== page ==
During the first quarter of the game against the Mississippi A & M Aggies, Reese caught a punt from the Aggies' halfback Patty and ran 54 yards for a touchdown behind excellent blocking.[32] The next game saw the Commodores avenge the 44 to 0 drubbing of 1920 with a 3 to 0 victory in 1924. The Commodores were followed by the largest crowd ever to accompany Vanderbilt on a trip, with five special sections.[5] The lone score of the game could largely be credited to Reese. Vanderbilt elected to start the game with the wind at its back, hoping for an edge in punts which would lead to good field position early. Reese caught one of these punts in these exchanges on the fly and, noticing both of Tech's ends blocked to the ground, raced to within striking distance of the end zone. From here, Hek Wakefield made a drop kick.[33] Reese's day on the ground was not so spectacular, having a total of – 15 yards rushing.[34]

Gil Reese being tackled during the Minnesota game.

The next week against the Minnesota Golden Gophers at Memorial Stadium saw the first victory for Vanderbilt over a Northern school. The Commodores made not one substitution.[5] "It was the most glorious victory in the annals of Vanderbilt and Southern football"[30] said the Vanderbilt yearbook. The first touchdown drive ended when Tom Ryan broke through a hole created by Bob Rives, finishing a 63-yard drive. A pass from Ox McKibbon to Reese, and off tackle runs by Ryan, Reese, and Neil Cargile put the Commodores in the position to score. Vanderbilt did not get a single first down in the second quarter. Later, in the third quarter, McKibbon threw a pass which gained 18 yards, and then threw another one of 10 yards, to Reese, who ran in the score.[35] Reese made the All-Southern squad at year's end. He was also selected as a Third-Team All-American by Norman E. Brown.[36] Gil was elected to captain the team the next year.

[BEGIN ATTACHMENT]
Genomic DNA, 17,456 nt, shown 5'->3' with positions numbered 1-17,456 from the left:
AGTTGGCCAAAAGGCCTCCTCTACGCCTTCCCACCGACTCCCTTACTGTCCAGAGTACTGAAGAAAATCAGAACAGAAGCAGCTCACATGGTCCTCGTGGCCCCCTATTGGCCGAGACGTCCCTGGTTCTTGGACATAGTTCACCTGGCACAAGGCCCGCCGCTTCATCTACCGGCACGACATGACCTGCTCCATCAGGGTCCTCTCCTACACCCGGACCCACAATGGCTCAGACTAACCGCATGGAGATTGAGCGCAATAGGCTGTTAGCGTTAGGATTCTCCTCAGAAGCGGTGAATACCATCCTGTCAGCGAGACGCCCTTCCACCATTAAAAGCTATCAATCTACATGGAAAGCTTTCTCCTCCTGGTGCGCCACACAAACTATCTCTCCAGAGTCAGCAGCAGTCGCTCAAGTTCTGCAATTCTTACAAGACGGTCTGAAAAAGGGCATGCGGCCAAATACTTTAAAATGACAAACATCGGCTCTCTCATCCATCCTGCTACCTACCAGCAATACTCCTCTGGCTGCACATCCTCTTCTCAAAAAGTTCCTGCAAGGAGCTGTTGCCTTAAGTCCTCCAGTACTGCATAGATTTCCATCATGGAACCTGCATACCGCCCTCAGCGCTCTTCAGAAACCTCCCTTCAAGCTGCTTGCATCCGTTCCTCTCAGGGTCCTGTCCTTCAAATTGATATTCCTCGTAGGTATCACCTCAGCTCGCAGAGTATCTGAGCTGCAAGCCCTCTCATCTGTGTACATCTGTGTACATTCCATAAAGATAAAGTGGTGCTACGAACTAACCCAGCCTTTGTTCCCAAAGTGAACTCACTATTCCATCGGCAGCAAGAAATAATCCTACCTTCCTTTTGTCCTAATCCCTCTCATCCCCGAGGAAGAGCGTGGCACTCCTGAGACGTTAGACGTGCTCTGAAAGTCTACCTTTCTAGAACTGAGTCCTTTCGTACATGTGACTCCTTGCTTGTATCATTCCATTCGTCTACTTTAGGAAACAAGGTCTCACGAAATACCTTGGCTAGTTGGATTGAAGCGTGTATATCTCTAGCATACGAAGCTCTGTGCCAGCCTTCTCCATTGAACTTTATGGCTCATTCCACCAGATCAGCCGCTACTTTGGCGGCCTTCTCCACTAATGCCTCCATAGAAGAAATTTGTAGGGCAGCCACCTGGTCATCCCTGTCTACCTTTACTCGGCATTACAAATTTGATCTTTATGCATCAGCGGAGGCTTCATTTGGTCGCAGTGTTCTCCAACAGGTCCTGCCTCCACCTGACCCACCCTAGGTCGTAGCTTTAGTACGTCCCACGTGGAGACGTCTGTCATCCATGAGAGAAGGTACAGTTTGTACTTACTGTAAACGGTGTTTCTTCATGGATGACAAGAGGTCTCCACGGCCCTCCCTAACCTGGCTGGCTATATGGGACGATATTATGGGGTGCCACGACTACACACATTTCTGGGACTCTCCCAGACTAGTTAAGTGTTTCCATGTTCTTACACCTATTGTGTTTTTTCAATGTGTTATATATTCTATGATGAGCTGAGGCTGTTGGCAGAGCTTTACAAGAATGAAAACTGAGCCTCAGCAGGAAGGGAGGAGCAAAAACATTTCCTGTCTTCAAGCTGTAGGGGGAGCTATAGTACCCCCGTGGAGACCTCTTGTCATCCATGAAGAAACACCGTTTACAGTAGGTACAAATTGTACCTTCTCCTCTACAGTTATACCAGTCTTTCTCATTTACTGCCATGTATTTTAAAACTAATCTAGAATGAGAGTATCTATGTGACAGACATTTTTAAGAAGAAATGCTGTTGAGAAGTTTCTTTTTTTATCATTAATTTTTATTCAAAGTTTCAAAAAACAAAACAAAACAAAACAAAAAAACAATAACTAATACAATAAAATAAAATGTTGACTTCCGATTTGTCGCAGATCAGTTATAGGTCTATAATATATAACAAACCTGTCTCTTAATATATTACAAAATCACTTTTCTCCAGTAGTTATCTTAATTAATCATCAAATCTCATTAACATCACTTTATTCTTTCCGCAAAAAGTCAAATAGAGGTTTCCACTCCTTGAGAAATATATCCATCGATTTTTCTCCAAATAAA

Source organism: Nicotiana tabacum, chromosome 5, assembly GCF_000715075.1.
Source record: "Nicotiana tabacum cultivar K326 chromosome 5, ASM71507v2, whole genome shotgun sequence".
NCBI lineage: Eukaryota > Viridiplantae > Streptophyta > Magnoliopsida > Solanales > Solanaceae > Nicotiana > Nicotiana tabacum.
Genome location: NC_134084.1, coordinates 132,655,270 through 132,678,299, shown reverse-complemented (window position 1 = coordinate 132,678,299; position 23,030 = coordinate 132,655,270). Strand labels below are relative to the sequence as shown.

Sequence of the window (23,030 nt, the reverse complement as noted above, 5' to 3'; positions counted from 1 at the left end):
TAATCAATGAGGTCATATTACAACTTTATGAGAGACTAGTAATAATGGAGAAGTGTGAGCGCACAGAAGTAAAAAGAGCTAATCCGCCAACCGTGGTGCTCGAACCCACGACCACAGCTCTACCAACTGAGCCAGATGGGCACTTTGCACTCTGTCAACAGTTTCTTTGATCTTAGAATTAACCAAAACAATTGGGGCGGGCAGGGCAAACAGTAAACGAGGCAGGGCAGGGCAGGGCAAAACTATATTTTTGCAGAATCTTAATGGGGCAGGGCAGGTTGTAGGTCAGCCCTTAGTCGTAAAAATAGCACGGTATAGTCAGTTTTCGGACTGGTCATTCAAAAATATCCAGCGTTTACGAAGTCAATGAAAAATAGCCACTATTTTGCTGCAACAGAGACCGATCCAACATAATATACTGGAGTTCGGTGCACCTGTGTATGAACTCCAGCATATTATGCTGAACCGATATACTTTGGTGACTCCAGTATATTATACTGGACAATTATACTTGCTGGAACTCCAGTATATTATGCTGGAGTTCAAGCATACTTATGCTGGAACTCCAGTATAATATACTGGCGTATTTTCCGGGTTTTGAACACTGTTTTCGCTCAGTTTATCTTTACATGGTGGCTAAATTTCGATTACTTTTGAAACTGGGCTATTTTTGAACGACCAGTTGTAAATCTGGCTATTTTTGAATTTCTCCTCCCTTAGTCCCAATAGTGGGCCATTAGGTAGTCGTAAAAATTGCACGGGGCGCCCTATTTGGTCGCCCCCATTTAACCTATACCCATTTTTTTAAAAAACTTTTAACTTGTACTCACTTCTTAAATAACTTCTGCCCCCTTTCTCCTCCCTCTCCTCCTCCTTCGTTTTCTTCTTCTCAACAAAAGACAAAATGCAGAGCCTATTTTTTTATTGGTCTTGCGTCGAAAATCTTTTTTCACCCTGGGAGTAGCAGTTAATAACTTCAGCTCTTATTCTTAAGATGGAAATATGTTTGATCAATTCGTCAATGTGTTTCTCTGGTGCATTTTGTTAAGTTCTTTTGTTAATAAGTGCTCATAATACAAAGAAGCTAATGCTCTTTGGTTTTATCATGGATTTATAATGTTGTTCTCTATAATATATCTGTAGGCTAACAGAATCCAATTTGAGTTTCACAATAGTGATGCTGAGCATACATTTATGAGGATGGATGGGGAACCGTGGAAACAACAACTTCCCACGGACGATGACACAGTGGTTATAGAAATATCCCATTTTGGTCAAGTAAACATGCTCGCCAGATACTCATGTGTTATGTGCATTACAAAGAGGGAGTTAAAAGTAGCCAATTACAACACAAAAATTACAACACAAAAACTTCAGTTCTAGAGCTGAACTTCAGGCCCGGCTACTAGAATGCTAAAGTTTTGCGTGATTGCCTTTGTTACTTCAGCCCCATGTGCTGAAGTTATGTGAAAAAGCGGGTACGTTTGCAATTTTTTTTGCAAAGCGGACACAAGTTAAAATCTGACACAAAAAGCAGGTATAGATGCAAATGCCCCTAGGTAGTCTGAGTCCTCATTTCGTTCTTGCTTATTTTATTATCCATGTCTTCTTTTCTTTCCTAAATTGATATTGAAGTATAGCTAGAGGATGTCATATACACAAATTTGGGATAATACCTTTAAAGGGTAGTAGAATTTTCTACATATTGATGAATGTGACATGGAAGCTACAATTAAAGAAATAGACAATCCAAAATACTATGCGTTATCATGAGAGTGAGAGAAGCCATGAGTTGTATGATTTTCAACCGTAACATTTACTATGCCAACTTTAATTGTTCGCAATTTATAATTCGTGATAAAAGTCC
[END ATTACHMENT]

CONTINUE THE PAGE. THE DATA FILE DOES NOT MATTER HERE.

In the 1925 game against the Tennessee Volunteers, Reese had the longest run of the college football season up to that point, of 95 yards.[37] Describing the most spectacular play he ever saw, Georgia Tech coach William Alexander cites one from the 1925 game against Vanderbilt. Star back Doug Wycoff was hurt, such that he had to use his substitute Dick Wright. On a muddy field, Wright ran off tackle and dodged Vanderbilt's safety Gil Reese, "usually a sure tackler", to get the touchdown to give Tech a 7 to 0 victory.[38] His final game was a 19–7 win over Sewanee. Fred Russell's Fifty Years of Vanderbilt Football stated, "Gil Reese played one of his greatest games but sobbed as he pulled off his No. 11 jersey in the locker room. He was through." Reese then played in the first East–West Shrine Game in San Francisco.[39]



The 1923–24 team coached by Josh Cody went 7–15. In the SoCon tournament Vanderbilt defeated Clemson 42–13. Reese scored 18. One account reads "Reese and Bomar used to be famous for their forward pass work. They are still using it in basketball. Most of Bomar's passes to Reese are caught over the right shoulder with the recipient facing away from the passer."[40] Along with Bomar, All-Southern forward Alvin Bell was also a teammate.[41] The team lost the next game to the eventual tournament champion, Jack Cobb and Cartwright Carmichael led North Carolina, 37–20.[42]